Faith involves a willingness to change

I have had a life-long problem of getting a particular idea stuck in my head then missing out on new opportunities because my attention is funneled only toward the idea that is stuck in my head.

When I was 10 years old, I stood on a stage beneath a net holding over 100 balloons.  A man was talking to us, explaining that one of the balloons contained a slip of paper which announced “WINNER.”  The boy or girl who found that balloon would win a Dick Tracy-like wrist radio! 

But before he began speaking, I had already set within my mind the assumption that the winner of the wrist radio that I longed for would be the one who gathered the most balloons.  I did not listen to his instructions because my idea was firmly stuck in my head.  When the net was pulled away, and the balloons began to fall, I began grabbing as many balloons as I could.  The problem is, when you try filling your arms with lots of balloons, the inevitable happens: some balloons slip away as you stuff new balloons into your full arms.  Quite by accident, one of the balloons I grabbed happened to hold the winning slip of paper.  Either because time had expired or because the one running the contest was a friend of my father’s, the man put his hand on the winning balloon and said to me very nicely, “May I see this balloon?”

He was coming to my rescue, giving me the opportunity to win the prize, but I didn’t see it that way.  I thought he was stealing part of my precious and precarious collection.  So I told him to leave my balloons alone.

Fortunately for me, he was not put off by my rudeness.  Despite my silly protest, he popped the balloon, revealing the winning slip of paper, and gave me the wrist radio I had longed for.

One day Jesus met a man who had a similar problem of having his own idea stuck in his head.  The inability to get beyond the idea stuck in his head nearly cost that man far more than a silly wrist radio. 

This man had been disabled for thirty-eight years.  Much of that time he had spent by a certain pool of water in the northeastern section of Jerusalem.  The pool was commonly known as Beth-zatha, “House of the Olive,” but many people called it Bethesda, “House of Mercy,” since stories had been told of healings that took place within those waters.  The belief was that the waters were stirred at times by an angel and that the first person into the water after the angel had stirred them would be healed.  As a result, the porticos beside the pool were not a place of peaceful relaxation but a place of tense and anxious waiting.  The people there were not happy campers but weary watchers.  Jesus said to this particular man, “Do you want to be made well?”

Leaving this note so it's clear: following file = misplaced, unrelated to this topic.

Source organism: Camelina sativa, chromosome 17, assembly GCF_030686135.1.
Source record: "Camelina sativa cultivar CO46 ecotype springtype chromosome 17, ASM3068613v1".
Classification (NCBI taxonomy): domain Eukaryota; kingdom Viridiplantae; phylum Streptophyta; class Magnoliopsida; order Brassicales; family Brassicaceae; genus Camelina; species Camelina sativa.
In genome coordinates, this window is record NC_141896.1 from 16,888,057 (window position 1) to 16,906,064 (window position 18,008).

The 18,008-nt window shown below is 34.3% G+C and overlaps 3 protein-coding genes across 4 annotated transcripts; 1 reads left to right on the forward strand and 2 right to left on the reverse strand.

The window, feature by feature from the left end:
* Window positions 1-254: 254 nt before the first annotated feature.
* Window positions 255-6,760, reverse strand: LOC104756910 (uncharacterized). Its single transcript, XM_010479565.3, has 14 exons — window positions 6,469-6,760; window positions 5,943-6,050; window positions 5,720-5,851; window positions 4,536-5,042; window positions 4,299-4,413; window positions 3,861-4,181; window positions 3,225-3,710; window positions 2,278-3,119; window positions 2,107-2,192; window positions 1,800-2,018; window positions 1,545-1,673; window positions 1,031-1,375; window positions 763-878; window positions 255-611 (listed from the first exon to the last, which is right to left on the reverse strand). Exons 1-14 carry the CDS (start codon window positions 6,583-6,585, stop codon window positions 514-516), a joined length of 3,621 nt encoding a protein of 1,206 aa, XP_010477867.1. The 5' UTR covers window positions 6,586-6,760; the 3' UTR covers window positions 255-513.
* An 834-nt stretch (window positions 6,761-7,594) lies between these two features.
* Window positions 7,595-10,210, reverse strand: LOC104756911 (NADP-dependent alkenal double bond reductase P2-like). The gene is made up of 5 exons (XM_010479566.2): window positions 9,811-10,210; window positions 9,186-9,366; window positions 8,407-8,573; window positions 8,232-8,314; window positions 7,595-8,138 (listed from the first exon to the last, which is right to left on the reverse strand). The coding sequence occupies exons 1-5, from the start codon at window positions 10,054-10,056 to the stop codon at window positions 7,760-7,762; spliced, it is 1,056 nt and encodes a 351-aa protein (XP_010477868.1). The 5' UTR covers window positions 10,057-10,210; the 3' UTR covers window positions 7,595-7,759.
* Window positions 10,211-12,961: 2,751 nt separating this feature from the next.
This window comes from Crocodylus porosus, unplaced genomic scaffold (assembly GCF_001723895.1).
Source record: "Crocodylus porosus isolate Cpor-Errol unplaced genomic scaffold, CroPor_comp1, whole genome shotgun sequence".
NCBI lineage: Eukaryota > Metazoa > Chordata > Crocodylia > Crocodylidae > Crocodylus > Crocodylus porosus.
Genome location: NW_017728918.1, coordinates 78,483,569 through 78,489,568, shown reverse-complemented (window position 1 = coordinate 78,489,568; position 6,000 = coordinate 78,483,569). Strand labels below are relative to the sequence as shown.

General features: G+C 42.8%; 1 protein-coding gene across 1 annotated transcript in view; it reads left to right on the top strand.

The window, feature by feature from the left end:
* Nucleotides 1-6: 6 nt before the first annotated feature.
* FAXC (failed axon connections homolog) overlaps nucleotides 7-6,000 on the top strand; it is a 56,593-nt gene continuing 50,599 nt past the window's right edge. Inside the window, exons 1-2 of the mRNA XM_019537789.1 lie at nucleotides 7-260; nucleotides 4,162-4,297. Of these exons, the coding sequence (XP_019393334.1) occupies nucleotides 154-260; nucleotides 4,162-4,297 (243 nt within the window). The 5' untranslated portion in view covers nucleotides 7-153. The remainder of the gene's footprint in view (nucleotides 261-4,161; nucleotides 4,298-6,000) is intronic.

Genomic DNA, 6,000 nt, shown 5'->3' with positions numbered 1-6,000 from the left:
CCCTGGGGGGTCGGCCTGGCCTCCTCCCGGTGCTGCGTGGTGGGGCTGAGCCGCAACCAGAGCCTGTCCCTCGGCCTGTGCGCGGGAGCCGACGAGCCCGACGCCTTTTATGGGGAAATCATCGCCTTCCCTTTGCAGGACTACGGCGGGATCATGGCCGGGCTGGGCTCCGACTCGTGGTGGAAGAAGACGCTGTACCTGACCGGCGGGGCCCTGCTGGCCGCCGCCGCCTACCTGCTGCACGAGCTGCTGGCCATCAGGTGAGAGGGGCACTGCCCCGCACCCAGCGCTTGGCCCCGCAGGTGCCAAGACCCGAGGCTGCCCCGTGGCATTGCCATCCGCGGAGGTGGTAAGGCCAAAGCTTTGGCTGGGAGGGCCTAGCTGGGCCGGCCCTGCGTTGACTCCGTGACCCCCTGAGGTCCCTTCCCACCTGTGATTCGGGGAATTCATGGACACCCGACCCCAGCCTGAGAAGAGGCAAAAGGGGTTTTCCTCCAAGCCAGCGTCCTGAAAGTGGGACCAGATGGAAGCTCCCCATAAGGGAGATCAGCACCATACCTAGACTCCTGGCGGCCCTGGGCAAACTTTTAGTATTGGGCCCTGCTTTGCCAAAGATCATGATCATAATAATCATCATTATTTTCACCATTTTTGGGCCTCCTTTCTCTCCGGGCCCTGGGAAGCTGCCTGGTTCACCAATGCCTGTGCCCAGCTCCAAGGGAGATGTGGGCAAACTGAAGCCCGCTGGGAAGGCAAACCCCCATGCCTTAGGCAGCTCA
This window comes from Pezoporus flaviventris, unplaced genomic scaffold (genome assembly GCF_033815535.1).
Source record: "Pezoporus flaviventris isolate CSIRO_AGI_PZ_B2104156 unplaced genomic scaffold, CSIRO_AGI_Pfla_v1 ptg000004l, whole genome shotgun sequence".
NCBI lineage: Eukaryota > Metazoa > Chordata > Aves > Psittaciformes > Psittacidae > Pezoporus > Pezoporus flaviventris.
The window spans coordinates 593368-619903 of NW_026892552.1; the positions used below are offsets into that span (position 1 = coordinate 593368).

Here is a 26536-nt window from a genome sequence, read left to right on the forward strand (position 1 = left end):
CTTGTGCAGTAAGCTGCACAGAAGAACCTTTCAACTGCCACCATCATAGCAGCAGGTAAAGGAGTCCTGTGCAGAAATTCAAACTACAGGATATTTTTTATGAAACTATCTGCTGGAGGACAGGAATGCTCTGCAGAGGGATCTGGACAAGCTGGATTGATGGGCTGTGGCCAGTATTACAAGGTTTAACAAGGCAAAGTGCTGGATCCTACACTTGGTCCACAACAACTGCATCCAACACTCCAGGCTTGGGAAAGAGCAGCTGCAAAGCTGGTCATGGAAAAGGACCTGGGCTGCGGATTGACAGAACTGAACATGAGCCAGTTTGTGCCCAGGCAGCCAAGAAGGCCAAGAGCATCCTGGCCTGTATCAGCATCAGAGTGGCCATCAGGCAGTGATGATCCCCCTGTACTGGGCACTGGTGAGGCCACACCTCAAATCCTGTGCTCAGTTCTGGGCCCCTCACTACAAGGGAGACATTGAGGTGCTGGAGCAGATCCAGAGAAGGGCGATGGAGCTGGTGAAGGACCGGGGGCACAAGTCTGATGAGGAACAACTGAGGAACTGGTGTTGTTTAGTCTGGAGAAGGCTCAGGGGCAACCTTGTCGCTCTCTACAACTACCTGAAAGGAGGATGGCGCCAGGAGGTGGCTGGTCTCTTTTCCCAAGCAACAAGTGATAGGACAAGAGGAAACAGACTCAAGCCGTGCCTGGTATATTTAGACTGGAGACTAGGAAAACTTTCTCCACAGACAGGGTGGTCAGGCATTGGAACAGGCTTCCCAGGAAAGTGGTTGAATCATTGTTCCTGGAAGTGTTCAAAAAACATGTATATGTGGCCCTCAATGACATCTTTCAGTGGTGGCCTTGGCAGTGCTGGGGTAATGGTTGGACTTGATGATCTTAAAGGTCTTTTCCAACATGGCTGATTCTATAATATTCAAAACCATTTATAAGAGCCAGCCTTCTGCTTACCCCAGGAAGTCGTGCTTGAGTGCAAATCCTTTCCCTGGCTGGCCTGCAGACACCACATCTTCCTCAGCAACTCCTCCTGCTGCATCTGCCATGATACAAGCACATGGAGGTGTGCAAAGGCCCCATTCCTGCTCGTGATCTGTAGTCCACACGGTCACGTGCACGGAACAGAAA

It should have been easy for the man to answer Jesus’ question, but he was unable to get past the idea that was stuck in his head.  So he said to Jesus, “Sir, I have no one to put me into the pool when the water is stirred up; and while I am making my way, someone else steps down ahead of me.”

Fortunately for him, Jesus persisted.  Jesus repeated his offer to heal the man.  This time, though, he phrased it not as a gentle question but as a clear command: “Stand up, take your mat and walk.” 

I learn a couple of lessons from this passage:     

1: Jesus’ gentle invitation to heal this man and Jesus’ strong command to the man to get up and walk are both given to this man out of the same concern.  This holds true in our lives as well.  The promises God makes to us and the commands he gives to us both flow out of God’s consistent care for us.  If we appreciate his promises, we should also appreciate and heed his commands. 

2: Faith has to do with a willingness to set aside what is stuck in our own head so that we can respond to God’s leading.   

Robert Sutton writes, “A television program preceding the 1988 Winter Olympics featured blind skiers being trained for slalom skiing….  Paired with sighted skiers, the blind skiers were taught on the flats how to make right and left turns.  When that was mastered, they were taken to the slalom slope, where their sighted partners skied beside them shouting, ‘Left!’ and ‘Right!’  As they obeyed the commands, they were able to negotiate the course and cross the finish line, depending solely on the sighted skiers’ word.  It was either complete trust or catastrophe.  What a vivid picture of the Christian life!  In this world, we are in reality blind about what course to take.  We must rely solely on the Word of the only One who is truly sighted—God himself.” 

Faith is learning to hear Christ’s voice and to respond afresh—again and again—to his leading. 

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